Unfortunately I don’t remember where I got the wobble sample from, which is a shame. But I tried so many samples for this track that I lost track (ha ha).
I had to rush this one out before going on vacation. Using some ravey sounds it came out pretty nice. At the end it falls a little short, though.
I used the following samples from the “Loopmasters Welcome Free Samplepack”, which you get after registering to Loopmasters:
This one took quite a long time and didn’t come out as well as I would have liked. Mainly I wanted it to be more energetic. I’m glad I finished it, though. It contains more melody and beat variations than the other tracks I made so far, and coping with dissatisfaction made me work harder to make it decent.
I used two samples of the PO-14 and this computer beep sample.
For this track I used this brass cut sample.
I wanted to use a trumpet sound and I also wanted to create a track with a higher BPM, so I started out with 160. Unsurprisingly this led me to create some sort of a techno track, but when I got halfway through the track changed into something slower (120 BPM) and different-sounding altogether. The mashup is kind of rough, but as usual – I like it :)
Here are some loops created on the PO33:
And these are 32 step loops:
I really like this one. It samples a sound from the PO-14 and uses it as a bassline. In addition, I used this church bell sample and I think it works well. In this clip you can hear the melody playing twice. The second time I added a bit of swing.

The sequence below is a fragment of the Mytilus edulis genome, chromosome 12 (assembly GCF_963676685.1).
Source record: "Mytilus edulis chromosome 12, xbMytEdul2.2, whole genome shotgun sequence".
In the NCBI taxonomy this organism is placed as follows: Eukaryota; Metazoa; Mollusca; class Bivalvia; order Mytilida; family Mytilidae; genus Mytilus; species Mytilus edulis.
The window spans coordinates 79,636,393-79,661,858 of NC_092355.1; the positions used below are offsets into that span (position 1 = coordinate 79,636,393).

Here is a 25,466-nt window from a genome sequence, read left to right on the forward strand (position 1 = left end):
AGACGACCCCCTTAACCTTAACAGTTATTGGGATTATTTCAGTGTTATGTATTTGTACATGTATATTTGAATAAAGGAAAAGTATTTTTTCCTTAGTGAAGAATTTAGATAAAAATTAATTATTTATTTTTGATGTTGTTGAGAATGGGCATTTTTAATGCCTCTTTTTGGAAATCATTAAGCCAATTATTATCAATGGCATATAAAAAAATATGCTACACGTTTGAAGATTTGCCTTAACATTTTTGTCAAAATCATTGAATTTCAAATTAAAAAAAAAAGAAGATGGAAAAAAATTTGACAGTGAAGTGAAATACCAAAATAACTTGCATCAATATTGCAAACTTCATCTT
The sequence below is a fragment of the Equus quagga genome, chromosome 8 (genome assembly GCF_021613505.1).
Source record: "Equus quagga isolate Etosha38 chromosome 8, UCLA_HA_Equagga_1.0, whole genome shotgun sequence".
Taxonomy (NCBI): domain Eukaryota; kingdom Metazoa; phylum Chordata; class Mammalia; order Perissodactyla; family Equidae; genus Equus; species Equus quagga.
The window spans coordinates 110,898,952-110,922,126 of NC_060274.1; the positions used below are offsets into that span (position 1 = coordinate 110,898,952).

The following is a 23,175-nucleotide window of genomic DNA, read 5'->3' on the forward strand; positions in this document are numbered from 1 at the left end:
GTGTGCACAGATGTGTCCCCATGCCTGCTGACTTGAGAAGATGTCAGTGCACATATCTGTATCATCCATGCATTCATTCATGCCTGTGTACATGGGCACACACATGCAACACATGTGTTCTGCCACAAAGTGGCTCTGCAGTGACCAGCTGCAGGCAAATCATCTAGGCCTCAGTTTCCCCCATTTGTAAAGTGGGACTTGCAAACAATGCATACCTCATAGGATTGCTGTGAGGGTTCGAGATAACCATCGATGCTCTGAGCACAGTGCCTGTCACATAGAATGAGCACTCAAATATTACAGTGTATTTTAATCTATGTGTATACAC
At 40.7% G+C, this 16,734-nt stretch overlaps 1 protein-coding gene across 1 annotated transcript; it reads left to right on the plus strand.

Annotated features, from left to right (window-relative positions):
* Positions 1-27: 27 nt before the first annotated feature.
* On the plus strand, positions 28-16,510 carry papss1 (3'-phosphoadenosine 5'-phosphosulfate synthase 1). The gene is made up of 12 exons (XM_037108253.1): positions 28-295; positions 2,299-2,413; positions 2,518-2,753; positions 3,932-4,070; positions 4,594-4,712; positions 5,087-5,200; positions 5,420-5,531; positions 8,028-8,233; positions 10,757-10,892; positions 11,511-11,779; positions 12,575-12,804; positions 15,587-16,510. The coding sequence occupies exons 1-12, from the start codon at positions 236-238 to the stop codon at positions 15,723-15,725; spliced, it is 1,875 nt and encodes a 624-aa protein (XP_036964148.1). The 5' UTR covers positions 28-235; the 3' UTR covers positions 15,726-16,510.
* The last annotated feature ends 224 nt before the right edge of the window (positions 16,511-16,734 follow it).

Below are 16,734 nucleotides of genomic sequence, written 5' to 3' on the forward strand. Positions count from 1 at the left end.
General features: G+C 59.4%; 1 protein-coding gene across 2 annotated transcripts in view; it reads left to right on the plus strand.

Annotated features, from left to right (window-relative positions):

My newest Pocket Operator is one from the latest metal series – the PO-33 K.O! The nice thing about this one is that it’s has a sampler – you can record sounds (either melodic or drums) and use them for your loops.
For this first attempt, which I admit isn’t that great, I used a very short sample from the beginning of Edith Piaf’s “La Vie En Rose” for the main sound. You wouldn’t know it from listening to the sample because I totally trimmed and distorted it, which is not really how you’re supposed to sample. But I just wanted to see how it goes.
The Pocket Operators have 16 steps per pattern (which I, for some strange reason, call a loop). Now that I have a little more experience with the POs I tried creating loops that combine two patterns to get 32 steps per loop. They’re not the greatest, but they’re fine for first attempts:
Here’s a minimalistic PO-20 32-step pattern. I really wanted to expand this with more sounds, but couldn’t figure it out:
And here’s a P-14 one: